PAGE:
In 720p I have two options. With the Xelos scaler in 'original' mode, I get a border with a centralised image, the difference betwen 1366x768 and 1280x720. 'Original' mode is the same as 'dot for dot' mode on the Sharps, but, unlike the Sharp G series, there is no differentiation between PC and AV sources, they are all handled the same. If I set the Xelos scaler to '16:9' mode, assuming a 16:9 source, the picture goes full screen. If its 2.35:1, ie some films, then it goes full width, but is letterboxed, the difference between 16:9 aspect ration and 2.35:1. When using DVI-I input, both analogue (VGA/XGA input) and digital (DVI input), the Xelos also provides '4:3' mode and 'zoom'. In 4:3 mode, the picture goes 4:3 with top and side bars, in zoom mode, the image is zoomed in, but not enough to get rid of the letterbox in 2.35:1 sources. I think this may be configurable in the service menu but I am not sure. Currently it is set to 10, which appears to correlate to 10%, which is the standard safe area for some material.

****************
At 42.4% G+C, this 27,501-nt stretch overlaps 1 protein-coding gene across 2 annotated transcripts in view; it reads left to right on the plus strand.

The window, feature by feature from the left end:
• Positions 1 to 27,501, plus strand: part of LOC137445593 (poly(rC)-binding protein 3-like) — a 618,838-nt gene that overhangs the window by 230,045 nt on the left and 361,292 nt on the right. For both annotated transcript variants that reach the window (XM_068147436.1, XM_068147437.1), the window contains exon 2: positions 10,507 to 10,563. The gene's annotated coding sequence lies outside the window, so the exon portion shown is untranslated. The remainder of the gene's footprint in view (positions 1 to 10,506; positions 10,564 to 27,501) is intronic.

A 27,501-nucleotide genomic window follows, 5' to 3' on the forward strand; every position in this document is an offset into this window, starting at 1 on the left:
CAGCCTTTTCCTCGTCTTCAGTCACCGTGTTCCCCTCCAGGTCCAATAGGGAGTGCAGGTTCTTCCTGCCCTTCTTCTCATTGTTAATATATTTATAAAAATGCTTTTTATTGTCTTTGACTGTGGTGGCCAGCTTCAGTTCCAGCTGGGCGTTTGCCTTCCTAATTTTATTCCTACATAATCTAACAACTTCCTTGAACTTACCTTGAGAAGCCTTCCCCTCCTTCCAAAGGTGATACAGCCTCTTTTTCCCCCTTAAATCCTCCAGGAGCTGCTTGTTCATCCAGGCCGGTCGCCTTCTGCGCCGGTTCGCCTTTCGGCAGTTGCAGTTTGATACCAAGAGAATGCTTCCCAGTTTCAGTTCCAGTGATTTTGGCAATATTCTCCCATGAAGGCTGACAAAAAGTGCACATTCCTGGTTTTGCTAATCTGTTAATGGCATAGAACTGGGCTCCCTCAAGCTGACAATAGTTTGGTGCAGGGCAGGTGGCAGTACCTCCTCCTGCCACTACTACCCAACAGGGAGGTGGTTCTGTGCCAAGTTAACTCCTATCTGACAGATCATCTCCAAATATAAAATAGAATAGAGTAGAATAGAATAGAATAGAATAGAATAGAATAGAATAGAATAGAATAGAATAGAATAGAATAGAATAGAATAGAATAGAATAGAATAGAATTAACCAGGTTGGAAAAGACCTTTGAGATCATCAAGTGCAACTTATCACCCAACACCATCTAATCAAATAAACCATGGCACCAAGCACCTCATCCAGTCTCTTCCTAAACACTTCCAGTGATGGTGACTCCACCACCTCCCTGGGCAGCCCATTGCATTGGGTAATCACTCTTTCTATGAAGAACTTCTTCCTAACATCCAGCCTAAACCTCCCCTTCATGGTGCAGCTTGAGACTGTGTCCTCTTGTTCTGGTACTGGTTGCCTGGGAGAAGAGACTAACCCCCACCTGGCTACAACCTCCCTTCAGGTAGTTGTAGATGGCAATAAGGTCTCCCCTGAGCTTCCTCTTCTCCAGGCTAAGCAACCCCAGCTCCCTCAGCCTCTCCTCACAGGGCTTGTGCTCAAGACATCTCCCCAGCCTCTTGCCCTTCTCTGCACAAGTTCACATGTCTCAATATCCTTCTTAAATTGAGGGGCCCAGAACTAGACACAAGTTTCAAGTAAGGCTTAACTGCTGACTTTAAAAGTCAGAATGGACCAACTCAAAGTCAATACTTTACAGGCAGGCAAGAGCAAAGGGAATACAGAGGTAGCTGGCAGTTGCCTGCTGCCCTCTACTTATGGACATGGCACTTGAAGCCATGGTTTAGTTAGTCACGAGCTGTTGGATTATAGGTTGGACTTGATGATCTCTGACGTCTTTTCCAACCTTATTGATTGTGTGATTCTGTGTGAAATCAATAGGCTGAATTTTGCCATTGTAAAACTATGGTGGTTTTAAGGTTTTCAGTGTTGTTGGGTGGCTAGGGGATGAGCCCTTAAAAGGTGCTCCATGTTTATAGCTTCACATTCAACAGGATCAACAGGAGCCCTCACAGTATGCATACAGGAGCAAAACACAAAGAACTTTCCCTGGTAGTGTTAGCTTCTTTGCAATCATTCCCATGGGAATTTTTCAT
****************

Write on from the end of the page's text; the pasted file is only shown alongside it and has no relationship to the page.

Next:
NB: When using analogue VGA/XGA mode over the DVI-I input, some extra picture tweaks are available, such as position, phase, input lines and pixels. In Digital DVI mode, only input lines and pixels is adjustable. These settings are to allow non standard input resolutions to be handled.

    As for scaling. Yes, you are correct that in 16:9 mode, double scaling will be taking place. My DVD player has a high quality scaler that would be pushing the quality of decent standalone scalers, but not with the same flexibility. You can see a visible difference, between 16:9 and original mode, but we are talking minimal that at any viewing other than face in the screen would not be visible. I would still rate the picture as excellent. I have fingers crossed that my DVD manufacturers will allow manual setting of the scaler, and I can attempt 1366x768 that this panel is apparently capable of.

    -Ian
     
  10. jrecampbell

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    Wow, I hope you have success with this dream flexible manufacturer!

    Thanks again for the info. I agree with you that the Loewe are the best thought-out of all the current models and I only wish their equivalent of Pixel Plus was on this generation of screens. You've made a good choice though. I'm watching them closely...